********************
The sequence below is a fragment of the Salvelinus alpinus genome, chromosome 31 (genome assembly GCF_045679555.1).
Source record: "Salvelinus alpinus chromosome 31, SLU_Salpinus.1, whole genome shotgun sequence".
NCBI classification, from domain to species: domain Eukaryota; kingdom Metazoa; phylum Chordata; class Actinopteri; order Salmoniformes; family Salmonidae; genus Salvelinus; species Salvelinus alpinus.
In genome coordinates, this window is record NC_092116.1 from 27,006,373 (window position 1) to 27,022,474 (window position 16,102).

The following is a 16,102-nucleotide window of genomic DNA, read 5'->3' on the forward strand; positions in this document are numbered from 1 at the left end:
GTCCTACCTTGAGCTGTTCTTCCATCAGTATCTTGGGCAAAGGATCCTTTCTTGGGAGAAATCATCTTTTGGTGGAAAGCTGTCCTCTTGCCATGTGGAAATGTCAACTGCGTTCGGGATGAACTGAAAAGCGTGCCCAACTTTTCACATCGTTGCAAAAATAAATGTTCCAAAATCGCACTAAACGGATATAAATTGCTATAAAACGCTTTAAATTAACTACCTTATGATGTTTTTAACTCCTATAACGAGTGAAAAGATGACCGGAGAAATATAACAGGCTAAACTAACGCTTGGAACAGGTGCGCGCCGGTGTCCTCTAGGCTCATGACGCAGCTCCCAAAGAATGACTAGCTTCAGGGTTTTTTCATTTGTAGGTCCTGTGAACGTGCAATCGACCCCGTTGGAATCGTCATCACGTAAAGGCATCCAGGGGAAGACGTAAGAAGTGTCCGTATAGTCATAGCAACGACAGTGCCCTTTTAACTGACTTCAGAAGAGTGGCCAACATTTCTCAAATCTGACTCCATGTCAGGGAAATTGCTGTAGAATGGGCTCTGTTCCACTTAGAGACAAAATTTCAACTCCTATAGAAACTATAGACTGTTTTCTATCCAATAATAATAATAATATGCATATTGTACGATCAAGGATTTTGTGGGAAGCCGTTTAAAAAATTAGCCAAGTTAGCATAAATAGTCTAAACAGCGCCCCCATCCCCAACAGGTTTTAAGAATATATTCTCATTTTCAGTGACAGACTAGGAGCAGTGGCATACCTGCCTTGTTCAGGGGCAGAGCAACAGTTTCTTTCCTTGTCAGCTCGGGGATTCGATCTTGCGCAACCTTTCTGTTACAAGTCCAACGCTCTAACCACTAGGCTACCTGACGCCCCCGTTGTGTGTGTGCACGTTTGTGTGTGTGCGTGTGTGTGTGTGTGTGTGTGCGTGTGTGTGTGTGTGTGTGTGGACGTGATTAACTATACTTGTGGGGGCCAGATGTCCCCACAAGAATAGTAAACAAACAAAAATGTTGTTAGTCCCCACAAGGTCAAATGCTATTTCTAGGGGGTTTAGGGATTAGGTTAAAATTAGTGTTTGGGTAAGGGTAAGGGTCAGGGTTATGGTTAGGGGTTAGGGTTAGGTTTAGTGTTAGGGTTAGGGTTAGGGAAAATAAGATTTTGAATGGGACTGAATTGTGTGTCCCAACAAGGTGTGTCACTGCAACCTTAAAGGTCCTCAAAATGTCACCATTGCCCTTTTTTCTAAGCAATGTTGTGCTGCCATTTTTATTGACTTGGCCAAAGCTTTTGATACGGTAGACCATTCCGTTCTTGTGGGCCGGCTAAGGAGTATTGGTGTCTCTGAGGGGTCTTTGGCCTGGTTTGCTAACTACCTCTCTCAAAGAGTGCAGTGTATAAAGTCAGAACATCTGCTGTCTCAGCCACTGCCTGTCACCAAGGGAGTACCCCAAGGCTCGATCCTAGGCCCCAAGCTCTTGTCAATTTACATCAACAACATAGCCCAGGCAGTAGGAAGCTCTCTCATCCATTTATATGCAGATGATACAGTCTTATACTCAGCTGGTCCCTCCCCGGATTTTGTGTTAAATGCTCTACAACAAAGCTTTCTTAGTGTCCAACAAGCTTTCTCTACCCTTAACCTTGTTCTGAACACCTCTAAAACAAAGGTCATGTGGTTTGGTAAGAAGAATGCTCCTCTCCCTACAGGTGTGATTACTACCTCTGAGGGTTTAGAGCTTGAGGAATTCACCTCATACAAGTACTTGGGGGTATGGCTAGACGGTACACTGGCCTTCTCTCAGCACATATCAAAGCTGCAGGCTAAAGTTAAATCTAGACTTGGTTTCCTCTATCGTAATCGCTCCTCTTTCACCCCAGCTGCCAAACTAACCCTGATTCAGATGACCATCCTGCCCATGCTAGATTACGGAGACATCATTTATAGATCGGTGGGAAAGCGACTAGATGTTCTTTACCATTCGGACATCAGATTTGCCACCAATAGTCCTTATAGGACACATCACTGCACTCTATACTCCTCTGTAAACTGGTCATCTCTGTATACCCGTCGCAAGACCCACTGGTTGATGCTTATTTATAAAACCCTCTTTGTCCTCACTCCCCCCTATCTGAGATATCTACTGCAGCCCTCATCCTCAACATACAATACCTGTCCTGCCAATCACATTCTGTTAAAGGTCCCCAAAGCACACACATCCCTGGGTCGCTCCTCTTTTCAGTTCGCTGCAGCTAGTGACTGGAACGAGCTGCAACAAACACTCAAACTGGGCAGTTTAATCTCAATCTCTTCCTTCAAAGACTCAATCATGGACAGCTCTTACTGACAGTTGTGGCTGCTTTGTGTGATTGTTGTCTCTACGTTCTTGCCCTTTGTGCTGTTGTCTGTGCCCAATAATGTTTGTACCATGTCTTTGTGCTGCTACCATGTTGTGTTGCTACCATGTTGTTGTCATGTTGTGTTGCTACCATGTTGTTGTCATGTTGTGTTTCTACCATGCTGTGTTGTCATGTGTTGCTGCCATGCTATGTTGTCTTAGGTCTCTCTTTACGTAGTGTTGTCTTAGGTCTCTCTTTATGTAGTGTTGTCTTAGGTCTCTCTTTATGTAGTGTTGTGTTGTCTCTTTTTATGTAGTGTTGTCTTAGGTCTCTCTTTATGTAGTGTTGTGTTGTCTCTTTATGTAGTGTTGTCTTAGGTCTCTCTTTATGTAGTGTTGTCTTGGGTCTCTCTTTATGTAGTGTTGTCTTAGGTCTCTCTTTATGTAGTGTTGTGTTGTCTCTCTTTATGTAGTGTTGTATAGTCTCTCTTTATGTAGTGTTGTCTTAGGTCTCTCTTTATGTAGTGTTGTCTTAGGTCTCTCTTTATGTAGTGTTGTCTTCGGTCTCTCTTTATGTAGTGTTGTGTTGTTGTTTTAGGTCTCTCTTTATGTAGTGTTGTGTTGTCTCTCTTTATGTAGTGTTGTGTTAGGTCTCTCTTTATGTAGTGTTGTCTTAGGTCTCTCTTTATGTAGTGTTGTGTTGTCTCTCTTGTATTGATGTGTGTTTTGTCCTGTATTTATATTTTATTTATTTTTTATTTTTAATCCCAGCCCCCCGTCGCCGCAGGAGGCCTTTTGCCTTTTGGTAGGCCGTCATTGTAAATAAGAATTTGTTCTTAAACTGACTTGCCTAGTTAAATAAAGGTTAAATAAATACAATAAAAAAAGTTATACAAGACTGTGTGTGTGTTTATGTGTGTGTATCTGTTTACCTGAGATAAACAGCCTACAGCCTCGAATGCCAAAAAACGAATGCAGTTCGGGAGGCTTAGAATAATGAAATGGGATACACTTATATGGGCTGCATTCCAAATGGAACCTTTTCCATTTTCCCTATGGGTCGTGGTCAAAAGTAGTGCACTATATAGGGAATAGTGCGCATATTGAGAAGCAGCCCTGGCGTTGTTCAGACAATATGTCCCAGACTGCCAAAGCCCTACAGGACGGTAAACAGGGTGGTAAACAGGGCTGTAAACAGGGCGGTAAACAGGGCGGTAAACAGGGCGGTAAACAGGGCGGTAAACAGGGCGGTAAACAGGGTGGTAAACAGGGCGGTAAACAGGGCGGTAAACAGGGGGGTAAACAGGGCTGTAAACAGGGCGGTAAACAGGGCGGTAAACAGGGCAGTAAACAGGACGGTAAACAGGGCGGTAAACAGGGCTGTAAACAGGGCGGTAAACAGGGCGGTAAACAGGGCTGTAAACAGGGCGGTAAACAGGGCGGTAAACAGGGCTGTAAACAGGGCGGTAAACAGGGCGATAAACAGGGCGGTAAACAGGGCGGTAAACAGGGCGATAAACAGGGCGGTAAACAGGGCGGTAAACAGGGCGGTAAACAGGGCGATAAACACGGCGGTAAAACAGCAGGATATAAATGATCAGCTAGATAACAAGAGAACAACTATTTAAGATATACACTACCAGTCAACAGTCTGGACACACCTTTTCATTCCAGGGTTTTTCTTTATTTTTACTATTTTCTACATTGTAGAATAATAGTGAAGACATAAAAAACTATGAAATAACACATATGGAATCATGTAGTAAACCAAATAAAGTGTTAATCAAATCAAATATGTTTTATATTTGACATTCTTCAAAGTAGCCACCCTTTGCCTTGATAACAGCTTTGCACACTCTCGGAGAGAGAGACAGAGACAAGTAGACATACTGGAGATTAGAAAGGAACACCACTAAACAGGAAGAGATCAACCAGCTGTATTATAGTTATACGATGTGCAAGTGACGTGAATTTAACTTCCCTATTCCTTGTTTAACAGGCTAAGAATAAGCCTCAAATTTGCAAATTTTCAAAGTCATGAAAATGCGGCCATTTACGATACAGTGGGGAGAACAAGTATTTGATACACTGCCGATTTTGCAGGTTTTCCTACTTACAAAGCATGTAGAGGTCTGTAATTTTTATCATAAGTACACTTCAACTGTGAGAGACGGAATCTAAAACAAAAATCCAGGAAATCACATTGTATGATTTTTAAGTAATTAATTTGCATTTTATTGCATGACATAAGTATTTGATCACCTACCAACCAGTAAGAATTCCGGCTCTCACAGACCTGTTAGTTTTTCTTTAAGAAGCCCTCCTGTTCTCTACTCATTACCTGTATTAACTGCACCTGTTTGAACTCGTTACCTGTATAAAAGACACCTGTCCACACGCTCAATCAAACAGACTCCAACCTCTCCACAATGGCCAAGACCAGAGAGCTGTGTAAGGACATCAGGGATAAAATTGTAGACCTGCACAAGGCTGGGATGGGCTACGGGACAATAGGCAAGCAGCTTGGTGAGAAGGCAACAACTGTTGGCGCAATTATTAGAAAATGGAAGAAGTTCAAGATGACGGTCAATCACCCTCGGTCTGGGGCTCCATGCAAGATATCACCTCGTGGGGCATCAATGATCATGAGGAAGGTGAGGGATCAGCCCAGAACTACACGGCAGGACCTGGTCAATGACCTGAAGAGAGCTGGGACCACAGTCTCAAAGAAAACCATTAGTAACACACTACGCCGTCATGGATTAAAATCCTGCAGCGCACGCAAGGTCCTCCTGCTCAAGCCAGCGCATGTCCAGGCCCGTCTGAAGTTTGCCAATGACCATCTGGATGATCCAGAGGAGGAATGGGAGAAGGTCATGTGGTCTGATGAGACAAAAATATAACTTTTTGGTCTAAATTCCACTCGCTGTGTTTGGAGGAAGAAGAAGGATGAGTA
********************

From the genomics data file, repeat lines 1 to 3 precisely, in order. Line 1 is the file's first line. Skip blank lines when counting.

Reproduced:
The sequence below is a fragment of the Salvelinus alpinus genome, chromosome 31 (genome assembly GCF_045679555.1).
Source record: "Salvelinus alpinus chromosome 31, SLU_Salpinus.1, whole genome shotgun sequence".
NCBI classification, from domain to species: domain Eukaryota; kingdom Metazoa; phylum Chordata; class Actinopteri; order Salmoniformes; family Salmonidae; genus Salvelinus; species Salvelinus alpinus.